Musings of a bon vivant in Hong Kong


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The Crêpe Escape

One of my first memories of a stonking good crêpe was back in uni days sinking my teeth into a glorious example of one from La Crêperie de Hampstead, which is London’s most typical Parisian Street Crêperie and rather legendary amongst North Londoners. Fast forward an X number of years (I cringe at the actual number) and a different part of the world, and I’m sitting down in La Crêperie in Causeway Bay, Hong Kong. This Brittany restaurant chain is going from strength to strength, with branches in Sheung Wan and Wan Chai, as well as in Shanghai, Vietnam, Taipei and Phnom Penh. Their latest location in L Square in Lockhart Road is more spacious than the others but somehow still feels cosy, with little details that reflect the maritime culture of Brittany.

La Crêperie Causeway Bay

By kind invitation to their new Causeway Bay restaurant, I was able to take my temporary guy-tai friend along with me to nosh on some savoury and sweet pancakes. I was honestly rather excited, as for reasons that escape me, whenever I have tried to go to their Wan Chai branch randomly over the years, it’s always been shut! Though that is probably more my fault than theirs as I recall being struck by a hankering for pancakes at bizarre hours. Anyway, moving on….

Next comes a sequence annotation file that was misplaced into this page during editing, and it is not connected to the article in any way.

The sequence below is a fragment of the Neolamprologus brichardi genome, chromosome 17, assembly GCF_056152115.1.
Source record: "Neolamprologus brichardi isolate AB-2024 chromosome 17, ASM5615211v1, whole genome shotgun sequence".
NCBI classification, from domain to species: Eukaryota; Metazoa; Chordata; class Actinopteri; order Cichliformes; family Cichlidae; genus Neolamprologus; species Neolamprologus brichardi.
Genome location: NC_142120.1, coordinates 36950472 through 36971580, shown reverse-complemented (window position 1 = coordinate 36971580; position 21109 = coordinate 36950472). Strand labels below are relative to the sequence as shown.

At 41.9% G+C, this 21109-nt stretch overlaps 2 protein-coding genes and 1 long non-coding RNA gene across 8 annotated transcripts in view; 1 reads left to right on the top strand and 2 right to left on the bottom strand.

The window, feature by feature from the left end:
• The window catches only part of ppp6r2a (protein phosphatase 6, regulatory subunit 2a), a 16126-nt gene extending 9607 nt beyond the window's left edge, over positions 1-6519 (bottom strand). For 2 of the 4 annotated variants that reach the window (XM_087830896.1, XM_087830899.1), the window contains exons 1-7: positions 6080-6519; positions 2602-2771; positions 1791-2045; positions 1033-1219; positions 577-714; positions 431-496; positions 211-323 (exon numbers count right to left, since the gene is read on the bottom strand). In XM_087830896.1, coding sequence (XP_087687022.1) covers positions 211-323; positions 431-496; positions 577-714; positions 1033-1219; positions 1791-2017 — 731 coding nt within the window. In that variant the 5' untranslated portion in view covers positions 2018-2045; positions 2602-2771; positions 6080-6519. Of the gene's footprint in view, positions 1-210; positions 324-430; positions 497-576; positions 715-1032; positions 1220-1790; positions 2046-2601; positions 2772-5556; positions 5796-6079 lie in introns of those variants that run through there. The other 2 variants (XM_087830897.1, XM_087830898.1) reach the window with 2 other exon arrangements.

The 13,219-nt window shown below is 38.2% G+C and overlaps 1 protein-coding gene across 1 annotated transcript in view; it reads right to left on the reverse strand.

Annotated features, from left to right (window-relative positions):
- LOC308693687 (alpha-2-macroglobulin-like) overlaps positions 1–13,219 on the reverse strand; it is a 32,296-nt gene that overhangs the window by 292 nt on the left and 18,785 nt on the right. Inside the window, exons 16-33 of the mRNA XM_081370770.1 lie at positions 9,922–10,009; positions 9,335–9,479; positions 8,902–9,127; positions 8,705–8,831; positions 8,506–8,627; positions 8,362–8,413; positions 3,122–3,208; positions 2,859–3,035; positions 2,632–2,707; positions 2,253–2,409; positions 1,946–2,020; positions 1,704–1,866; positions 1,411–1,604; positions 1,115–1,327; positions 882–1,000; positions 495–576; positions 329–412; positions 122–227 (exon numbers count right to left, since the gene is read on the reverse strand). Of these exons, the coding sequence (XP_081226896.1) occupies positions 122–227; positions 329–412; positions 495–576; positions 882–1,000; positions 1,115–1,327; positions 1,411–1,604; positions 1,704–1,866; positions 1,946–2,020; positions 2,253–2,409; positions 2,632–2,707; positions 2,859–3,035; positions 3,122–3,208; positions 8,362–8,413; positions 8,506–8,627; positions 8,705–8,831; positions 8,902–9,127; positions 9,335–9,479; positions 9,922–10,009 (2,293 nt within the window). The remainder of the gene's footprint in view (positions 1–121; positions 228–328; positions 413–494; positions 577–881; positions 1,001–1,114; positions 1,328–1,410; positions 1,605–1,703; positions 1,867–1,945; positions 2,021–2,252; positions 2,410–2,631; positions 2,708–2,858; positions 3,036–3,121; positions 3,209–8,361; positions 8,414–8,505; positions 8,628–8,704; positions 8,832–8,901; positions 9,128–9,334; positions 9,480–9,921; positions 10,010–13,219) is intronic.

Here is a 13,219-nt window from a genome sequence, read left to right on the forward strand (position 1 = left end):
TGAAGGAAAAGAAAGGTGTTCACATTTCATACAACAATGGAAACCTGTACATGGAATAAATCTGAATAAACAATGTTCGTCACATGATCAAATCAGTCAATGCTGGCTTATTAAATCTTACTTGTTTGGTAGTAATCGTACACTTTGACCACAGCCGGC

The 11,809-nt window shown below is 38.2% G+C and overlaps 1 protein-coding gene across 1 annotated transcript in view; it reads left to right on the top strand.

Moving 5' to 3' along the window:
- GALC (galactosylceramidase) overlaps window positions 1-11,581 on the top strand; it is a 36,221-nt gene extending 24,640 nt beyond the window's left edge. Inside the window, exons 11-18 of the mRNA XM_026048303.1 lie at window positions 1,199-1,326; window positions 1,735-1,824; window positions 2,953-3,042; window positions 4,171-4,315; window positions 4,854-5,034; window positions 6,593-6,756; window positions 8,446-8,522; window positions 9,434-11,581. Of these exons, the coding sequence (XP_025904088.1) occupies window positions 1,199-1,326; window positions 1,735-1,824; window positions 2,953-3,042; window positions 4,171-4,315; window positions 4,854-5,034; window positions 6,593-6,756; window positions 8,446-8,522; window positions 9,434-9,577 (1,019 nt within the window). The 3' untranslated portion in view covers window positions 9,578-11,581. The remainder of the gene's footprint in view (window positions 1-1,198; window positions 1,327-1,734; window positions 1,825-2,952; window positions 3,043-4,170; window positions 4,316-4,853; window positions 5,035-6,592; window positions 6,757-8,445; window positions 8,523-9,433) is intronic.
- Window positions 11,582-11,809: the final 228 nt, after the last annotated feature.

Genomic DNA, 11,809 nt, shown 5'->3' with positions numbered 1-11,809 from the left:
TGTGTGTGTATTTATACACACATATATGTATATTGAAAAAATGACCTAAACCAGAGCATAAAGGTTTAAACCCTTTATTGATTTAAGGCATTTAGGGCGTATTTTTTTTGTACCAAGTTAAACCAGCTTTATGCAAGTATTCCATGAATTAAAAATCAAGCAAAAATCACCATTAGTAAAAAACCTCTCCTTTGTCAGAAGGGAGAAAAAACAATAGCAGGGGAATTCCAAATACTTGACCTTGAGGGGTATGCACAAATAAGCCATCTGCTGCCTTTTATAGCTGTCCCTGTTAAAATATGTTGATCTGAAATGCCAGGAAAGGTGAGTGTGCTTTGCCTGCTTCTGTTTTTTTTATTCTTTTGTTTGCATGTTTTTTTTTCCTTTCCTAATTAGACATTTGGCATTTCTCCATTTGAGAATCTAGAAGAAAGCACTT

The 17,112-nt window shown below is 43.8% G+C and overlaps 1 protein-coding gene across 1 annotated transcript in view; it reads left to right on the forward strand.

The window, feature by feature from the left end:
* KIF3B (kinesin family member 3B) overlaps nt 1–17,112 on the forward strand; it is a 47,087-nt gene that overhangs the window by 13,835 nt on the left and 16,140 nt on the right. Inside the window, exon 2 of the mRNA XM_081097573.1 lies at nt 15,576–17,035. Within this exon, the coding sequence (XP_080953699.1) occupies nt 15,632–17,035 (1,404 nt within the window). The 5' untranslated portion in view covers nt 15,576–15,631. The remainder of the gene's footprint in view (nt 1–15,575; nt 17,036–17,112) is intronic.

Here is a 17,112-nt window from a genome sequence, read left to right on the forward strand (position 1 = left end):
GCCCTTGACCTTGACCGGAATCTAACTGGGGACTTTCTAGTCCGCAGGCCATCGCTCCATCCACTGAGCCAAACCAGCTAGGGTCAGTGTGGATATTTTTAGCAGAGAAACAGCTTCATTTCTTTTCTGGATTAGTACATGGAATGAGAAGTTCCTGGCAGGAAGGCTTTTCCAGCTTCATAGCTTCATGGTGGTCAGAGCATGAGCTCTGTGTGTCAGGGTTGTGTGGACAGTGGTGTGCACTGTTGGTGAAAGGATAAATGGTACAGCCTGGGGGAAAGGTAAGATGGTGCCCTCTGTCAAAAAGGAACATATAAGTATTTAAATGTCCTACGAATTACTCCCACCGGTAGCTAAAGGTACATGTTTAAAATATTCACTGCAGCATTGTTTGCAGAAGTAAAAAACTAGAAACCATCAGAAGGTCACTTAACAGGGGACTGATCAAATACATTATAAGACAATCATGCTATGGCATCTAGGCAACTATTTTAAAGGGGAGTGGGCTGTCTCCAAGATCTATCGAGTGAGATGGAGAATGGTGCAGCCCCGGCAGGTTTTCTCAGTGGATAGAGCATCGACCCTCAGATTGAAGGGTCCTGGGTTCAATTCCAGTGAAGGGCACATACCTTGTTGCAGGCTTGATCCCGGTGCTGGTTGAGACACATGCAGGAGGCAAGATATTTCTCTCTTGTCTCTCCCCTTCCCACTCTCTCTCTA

So, they did try to tempt me with their Brittany cider (which I later had when I finally went to the Wan Chai branch for dinner with friends a fortnight later, which was delicious – tart with a sweet edge and very refreshing), but as it was a working day, we felt it safe to stick to their apple juice. Whilst this information is not of any import, what I’m trying to express is how much I loved their dinky little bowls that the cider and apple juice were served in. Très mignon! It reminded me of the bowls of hot chocolate my French exchange’s mum used to serve me for breakfast (the only highlight of that hideous exchange programme).Apple cider

La Crêperie’s menu is quite extensive, with most of the ingredients imported from France. The main feature of the menu is of course the famous dish for which Brittany is known for- the galette. Most people are familiar with the normal dessert pancakes, but galettes are the savoury counterparts made with buckwheat and loaded with a variety of tasty fillings.